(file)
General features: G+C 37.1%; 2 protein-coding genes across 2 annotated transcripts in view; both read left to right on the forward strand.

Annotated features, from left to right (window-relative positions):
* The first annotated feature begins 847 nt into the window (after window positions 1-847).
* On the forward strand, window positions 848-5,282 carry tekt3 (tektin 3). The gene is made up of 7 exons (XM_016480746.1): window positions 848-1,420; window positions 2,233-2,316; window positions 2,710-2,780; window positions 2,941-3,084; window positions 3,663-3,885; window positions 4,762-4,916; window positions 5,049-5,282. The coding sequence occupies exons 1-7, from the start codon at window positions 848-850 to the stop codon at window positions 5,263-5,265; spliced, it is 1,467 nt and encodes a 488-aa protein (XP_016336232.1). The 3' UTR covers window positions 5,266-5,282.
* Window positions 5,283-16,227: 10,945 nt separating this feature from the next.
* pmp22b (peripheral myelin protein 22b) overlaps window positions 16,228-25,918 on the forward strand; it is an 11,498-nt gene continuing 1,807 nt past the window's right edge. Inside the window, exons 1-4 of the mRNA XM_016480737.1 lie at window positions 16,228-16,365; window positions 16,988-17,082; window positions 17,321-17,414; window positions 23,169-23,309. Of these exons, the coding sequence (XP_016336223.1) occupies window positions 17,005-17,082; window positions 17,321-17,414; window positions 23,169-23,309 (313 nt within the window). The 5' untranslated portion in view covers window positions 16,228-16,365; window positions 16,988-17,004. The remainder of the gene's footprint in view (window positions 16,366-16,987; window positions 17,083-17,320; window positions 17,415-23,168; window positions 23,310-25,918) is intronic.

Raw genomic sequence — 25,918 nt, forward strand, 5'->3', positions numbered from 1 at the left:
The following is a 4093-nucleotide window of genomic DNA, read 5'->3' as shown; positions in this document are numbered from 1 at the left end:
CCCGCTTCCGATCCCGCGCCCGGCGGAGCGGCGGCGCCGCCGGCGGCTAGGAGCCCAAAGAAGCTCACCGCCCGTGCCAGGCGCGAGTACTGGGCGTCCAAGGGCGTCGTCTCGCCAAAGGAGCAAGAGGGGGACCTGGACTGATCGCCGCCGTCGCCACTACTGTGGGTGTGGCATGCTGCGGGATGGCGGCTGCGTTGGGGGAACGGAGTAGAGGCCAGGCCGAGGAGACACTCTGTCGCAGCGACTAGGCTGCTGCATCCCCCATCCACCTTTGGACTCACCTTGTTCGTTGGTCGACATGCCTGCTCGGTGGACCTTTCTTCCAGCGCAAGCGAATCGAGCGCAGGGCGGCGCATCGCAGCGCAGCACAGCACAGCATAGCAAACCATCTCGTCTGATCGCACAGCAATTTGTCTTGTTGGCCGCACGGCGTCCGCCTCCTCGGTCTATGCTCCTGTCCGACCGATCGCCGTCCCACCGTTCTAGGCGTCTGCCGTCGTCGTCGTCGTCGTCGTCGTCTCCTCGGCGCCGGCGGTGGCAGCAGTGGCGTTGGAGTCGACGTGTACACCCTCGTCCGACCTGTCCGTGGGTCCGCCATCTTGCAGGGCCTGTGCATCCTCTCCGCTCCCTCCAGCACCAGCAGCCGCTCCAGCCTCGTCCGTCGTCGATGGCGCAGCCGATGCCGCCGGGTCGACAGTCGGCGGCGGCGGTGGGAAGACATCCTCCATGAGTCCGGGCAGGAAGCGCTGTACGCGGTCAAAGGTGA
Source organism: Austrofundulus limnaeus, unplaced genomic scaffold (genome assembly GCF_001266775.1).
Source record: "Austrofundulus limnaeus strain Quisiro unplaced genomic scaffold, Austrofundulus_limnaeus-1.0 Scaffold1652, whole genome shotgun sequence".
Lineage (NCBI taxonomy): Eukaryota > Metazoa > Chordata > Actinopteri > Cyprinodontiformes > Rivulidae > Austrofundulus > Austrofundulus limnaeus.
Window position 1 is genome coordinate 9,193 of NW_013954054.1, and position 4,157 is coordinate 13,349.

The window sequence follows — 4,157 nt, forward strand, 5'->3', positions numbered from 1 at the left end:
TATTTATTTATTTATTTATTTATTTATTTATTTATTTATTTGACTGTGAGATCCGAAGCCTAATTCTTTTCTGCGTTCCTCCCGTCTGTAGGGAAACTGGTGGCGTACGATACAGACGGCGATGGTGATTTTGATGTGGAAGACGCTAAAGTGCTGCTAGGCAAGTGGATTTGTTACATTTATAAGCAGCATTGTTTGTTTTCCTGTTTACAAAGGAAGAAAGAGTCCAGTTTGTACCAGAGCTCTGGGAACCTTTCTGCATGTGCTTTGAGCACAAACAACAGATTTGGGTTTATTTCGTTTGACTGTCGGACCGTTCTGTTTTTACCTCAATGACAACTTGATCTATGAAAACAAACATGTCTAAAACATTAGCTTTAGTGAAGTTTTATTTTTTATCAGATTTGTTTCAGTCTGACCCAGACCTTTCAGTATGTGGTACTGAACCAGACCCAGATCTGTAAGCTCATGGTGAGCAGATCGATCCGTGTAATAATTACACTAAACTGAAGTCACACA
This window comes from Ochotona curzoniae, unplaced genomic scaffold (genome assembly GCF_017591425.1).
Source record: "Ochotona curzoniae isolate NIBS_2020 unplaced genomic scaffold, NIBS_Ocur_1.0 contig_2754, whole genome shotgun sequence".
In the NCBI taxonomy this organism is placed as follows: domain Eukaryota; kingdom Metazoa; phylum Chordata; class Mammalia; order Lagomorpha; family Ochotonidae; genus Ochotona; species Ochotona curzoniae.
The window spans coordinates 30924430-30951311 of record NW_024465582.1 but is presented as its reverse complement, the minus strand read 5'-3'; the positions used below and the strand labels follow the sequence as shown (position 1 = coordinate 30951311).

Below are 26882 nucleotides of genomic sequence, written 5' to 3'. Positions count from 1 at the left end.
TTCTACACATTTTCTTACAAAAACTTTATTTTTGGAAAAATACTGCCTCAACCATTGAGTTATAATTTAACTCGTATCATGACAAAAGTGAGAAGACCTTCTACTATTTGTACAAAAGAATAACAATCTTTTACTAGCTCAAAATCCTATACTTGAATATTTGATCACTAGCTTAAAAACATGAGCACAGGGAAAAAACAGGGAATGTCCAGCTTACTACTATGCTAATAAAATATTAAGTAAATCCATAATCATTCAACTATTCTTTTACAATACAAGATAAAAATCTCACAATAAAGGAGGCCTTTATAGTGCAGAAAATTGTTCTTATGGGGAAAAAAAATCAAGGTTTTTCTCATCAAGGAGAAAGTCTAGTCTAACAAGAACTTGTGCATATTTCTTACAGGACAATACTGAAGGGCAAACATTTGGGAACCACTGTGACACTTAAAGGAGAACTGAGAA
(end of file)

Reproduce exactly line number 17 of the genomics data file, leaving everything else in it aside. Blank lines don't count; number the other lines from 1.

Source record: "Ochotona curzoniae isolate NIBS_2020 unplaced genomic scaffold, NIBS_Ocur_1.0 contig_2754, whole genome shotgun sequence".